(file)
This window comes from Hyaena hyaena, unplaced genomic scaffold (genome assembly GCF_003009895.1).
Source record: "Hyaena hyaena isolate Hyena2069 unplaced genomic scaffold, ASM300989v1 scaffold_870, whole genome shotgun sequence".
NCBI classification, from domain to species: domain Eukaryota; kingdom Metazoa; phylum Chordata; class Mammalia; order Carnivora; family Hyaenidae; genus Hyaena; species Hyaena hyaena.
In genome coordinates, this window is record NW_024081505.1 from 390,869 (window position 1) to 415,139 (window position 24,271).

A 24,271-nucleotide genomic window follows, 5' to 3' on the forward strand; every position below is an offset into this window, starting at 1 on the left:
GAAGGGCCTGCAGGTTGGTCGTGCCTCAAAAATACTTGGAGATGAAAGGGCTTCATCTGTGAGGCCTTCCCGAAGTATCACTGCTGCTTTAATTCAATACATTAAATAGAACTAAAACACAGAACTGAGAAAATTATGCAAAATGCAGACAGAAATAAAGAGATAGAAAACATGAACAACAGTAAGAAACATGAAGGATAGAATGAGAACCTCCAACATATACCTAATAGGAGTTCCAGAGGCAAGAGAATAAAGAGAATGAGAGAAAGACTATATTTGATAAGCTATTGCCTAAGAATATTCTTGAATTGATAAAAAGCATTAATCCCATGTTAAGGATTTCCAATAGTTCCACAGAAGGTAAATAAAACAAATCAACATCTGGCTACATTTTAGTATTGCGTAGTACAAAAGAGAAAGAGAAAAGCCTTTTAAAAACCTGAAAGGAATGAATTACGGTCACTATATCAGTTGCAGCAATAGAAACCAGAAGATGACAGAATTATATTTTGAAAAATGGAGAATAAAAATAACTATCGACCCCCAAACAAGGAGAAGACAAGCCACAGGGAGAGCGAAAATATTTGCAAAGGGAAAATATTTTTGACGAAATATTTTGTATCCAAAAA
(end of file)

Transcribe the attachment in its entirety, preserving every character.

This window comes from Hyaena hyaena, unplaced genomic scaffold (genome assembly GCF_003009895.1).
Source record: "Hyaena hyaena isolate Hyena2069 unplaced genomic scaffold, ASM300989v1 scaffold_870, whole genome shotgun sequence".
NCBI classification, from domain to species: domain Eukaryota; kingdom Metazoa; phylum Chordata; class Mammalia; order Carnivora; family Hyaenidae; genus Hyaena; species Hyaena hyaena.
In genome coordinates, this window is record NW_024081505.1 from 390,869 (window position 1) to 415,139 (window position 24,271).

A 24,271-nucleotide genomic window follows, 5' to 3' on the forward strand; every position below is an offset into this window, starting at 1 on the left:
GAAGGGCCTGCAGGTTGGTCGTGCCTCAAAAATACTTGGAGATGAAAGGGCTTCATCTGTGAGGCCTTCCCGAAGTATCACTGCTGCTTTAATTCAATACATTAAATAGAACTAAAACACAGAACTGAGAAAATTATGCAAAATGCAGACAGAAATAAAGAGATAGAAAACATGAACAACAGTAAGAAACATGAAGGATAGAATGAGAACCTCCAACATATACCTAATAGGAGTTCCAGAGGCAAGAGAATAAAGAGAATGAGAGAAAGACTATATTTGATAAGCTATTGCCTAAGAATATTCTTGAATTGATAAAAAGCATTAATCCCATGTTAAGGATTTCCAATAGTTCCACAGAAGGTAAATAAAACAAATCAACATCTGGCTACATTTTAGTATTGCGTAGTACAAAAGAGAAAGAGAAAAGCCTTTTAAAAACCTGAAAGGAATGAATTACGGTCACTATATCAGTTGCAGCAATAGAAACCAGAAGATGACAGAATTATATTTTGAAAAATGGAGAATAAAAATAACTATCGACCCCCAAACAAGGAGAAGACAAGCCACAGGGAGAGCGAAAATATTTGCAAAGGGAAAATATTTTTGACGAAATATTTTGTATCCAAAAA